Supercommittee failure gives both sides what they want

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Library of Congress
COMMENTARY The Supercommittee's failure to cut the budget was as predictable as the Chicago Cubs failing to get to the World Series and about as significant.There is little chance the doomsday spending reductions will ever come to pass.

Sometime today, the Republican and Democratic leaders of the 12-member congressional committee will announce they couldn't come together on a plan to cut the government debt by $1.2 trillion. The supercommittee was formed because the full Congress couldn't come up a similar plan before the U.S. had to either raise its debt ceiling or go into default. In that case Congress had no control over the deadline it faced. In this case Congress has total control over the deadline and whether or not anything happens once the deadline is past.

What is supposed to happen after that deadline is an automatic $1.2 trillion in budget cuts, with half coming from entitlements and half from the defense budget. But automatic isn't the same as immediate. The cuts won't kick in until the 2013 budget. Have they even finished the 2011 budget yet?

While President Obama and Congressional leaders have said they wouldn't pass any law which alters these cuts you'd have to be as credible as a Cubs fan in order to believe that. They will figure out a way to change all these cuts while not "technically" changing them at all. We are talking about the Maestros of Fudging here. These are people who have declared pizza a vegetable and say the money owed right now is now actually not going to be owed until next year. So they will weasel around with legislative language and hope that no one notices.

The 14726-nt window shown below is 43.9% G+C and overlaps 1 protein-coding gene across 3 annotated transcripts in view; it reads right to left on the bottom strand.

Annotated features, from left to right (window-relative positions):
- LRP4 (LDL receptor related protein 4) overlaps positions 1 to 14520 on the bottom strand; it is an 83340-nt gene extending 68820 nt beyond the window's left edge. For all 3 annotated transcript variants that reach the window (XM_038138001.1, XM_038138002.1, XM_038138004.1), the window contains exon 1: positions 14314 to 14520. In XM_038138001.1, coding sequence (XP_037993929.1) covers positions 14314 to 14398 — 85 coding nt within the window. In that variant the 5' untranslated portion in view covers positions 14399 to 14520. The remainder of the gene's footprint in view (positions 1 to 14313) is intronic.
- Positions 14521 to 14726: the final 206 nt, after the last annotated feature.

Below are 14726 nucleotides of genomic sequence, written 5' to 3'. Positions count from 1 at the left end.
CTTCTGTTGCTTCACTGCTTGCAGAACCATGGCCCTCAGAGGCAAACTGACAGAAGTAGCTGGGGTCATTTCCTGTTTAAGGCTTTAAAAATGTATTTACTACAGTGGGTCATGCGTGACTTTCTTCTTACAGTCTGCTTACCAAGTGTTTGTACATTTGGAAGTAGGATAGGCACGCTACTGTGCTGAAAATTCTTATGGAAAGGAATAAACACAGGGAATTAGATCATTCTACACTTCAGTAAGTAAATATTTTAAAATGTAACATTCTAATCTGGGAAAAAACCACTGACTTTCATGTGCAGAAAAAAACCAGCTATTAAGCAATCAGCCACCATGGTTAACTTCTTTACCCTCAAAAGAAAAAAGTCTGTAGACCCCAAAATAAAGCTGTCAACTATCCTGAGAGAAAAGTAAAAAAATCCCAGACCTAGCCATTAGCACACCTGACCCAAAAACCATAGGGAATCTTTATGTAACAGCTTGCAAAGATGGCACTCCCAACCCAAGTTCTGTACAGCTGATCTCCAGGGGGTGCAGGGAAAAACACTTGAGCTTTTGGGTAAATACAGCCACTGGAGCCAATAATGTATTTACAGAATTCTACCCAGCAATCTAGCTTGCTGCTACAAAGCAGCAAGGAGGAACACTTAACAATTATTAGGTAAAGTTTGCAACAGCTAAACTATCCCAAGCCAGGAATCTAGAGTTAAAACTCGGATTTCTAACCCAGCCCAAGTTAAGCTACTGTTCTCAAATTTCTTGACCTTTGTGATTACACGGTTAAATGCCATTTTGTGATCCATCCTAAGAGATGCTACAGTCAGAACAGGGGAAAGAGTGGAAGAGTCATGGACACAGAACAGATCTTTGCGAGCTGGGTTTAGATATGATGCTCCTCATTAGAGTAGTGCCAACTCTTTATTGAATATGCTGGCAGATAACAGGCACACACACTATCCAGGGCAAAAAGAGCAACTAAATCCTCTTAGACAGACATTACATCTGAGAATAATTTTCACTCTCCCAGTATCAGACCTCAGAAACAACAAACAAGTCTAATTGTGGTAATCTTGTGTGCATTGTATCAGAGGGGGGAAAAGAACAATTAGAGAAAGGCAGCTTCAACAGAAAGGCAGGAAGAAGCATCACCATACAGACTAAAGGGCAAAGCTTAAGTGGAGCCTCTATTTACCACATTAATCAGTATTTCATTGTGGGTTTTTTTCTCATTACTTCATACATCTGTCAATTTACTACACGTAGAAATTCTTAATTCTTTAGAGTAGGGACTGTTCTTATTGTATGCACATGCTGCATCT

It's easy to see the committee's failure as the outcome both Democrats and Republicans were hoping for. Now each can go boast to their core constituencies, "We didn't compromise on what you wanted and prevented what you dreaded." If this were any other election year that would be a great boast to make. This year, though, neither core constituency is going to buy that. They are just going to see it for what it is: Yet another attempt not to make hard and essential decisions.

The Wall Street Journal said this about the politics of the committee's failure:

But the outcome could create a political opening for Mr. Obama, bolstering a presidential campaign strategy of running against an ostensibly incompetent Congress.

Ostensibly incompetent? Guys, you don't have to say alleged when say the earth moves around the sun.

While the political impact of this piece of idiocy won't be clear until late next year, other impacts will come a lot sooner. Expect further downgrading of the U.S. credit rating. Under normal circumstances this would cost us more money, but right now investors are so scared of defaults they will buy anything marked U.S. debt. Let us all hope they never notice exactly how shaky U.S. finances really are.

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    Constantine von Hoffman is a freelance writer and writing coach. His work has appeared in outlets such as Harvard Business Review, NPR, Sierra magazine, Brandweek, CIO, The Boston Herald,, CSO, and Boston Magazine.